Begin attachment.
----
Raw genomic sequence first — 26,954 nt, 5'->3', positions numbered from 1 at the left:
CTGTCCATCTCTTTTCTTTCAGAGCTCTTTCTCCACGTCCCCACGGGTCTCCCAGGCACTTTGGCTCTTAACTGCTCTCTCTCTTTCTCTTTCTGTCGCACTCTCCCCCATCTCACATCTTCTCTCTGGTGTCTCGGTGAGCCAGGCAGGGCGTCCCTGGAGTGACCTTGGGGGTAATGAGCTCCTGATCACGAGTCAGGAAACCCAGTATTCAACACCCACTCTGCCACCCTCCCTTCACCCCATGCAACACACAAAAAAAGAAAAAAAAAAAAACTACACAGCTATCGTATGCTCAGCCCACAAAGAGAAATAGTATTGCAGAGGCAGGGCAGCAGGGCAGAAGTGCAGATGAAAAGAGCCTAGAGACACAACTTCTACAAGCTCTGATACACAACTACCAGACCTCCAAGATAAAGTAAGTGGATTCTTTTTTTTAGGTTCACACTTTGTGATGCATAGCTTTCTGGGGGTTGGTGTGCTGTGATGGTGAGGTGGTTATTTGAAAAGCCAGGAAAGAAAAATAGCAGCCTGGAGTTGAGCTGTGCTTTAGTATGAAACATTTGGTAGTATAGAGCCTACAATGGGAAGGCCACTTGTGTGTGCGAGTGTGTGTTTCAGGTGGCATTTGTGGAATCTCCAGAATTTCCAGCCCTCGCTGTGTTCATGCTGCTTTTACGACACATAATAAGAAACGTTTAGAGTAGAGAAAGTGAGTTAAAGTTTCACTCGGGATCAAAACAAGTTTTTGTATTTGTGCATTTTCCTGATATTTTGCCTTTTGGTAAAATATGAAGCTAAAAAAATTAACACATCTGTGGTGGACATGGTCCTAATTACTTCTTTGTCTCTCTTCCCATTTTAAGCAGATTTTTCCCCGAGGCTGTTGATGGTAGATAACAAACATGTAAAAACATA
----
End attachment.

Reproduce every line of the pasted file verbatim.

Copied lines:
Raw genomic sequence first — 26,954 nt, 5'->3', positions numbered from 1 at the left:
CTGTCCATCTCTTTTCTTTCAGAGCTCTTTCTCCACGTCCCCACGGGTCTCCCAGGCACTTTGGCTCTTAACTGCTCTCTCTCTTTCTCTTTCTGTCGCACTCTCCCCCATCTCACATCTTCTCTCTGGTGTCTCGGTGAGCCAGGCAGGGCGTCCCTGGAGTGACCTTGGGGGTAATGAGCTCCTGATCACGAGTCAGGAAACCCAGTATTCAACACCCACTCTGCCACCCTCCCTTCACCCCATGCAACACACAAAAAAAGAAAAAAAAAAAAACTACACAGCTATCGTATGCTCAGCCCACAAAGAGAAATAGTATTGCAGAGGCAGGGCAGCAGGGCAGAAGTGCAGATGAAAAGAGCCTAGAGACACAACTTCTACAAGCTCTGATACACAACTACCAGACCTCCAAGATAAAGTAAGTGGATTCTTTTTTTTAGGTTCACACTTTGTGATGCATAGCTTTCTGGGGGTTGGTGTGCTGTGATGGTGAGGTGGTTATTTGAAAAGCCAGGAAAGAAAAATAGCAGCCTGGAGTTGAGCTGTGCTTTAGTATGAAACATTTGGTAGTATAGAGCCTACAATGGGAAGGCCACTTGTGTGTGCGAGTGTGTGTTTCAGGTGGCATTTGTGGAATCTCCAGAATTTCCAGCCCTCGCTGTGTTCATGCTGCTTTTACGACACATAATAAGAAACGTTTAGAGTAGAGAAAGTGAGTTAAAGTTTCACTCGGGATCAAAACAAGTTTTTGTATTTGTGCATTTTCCTGATATTTTGCCTTTTGGTAAAATATGAAGCTAAAAAAATTAACACATCTGTGGTGGACATGGTCCTAATTACTTCTTTGTCTCTCTTCCCATTTTAAGCAGATTTTTCCCCGAGGCTGTTGATGGTAGATAACAAACATGTAAAAACATA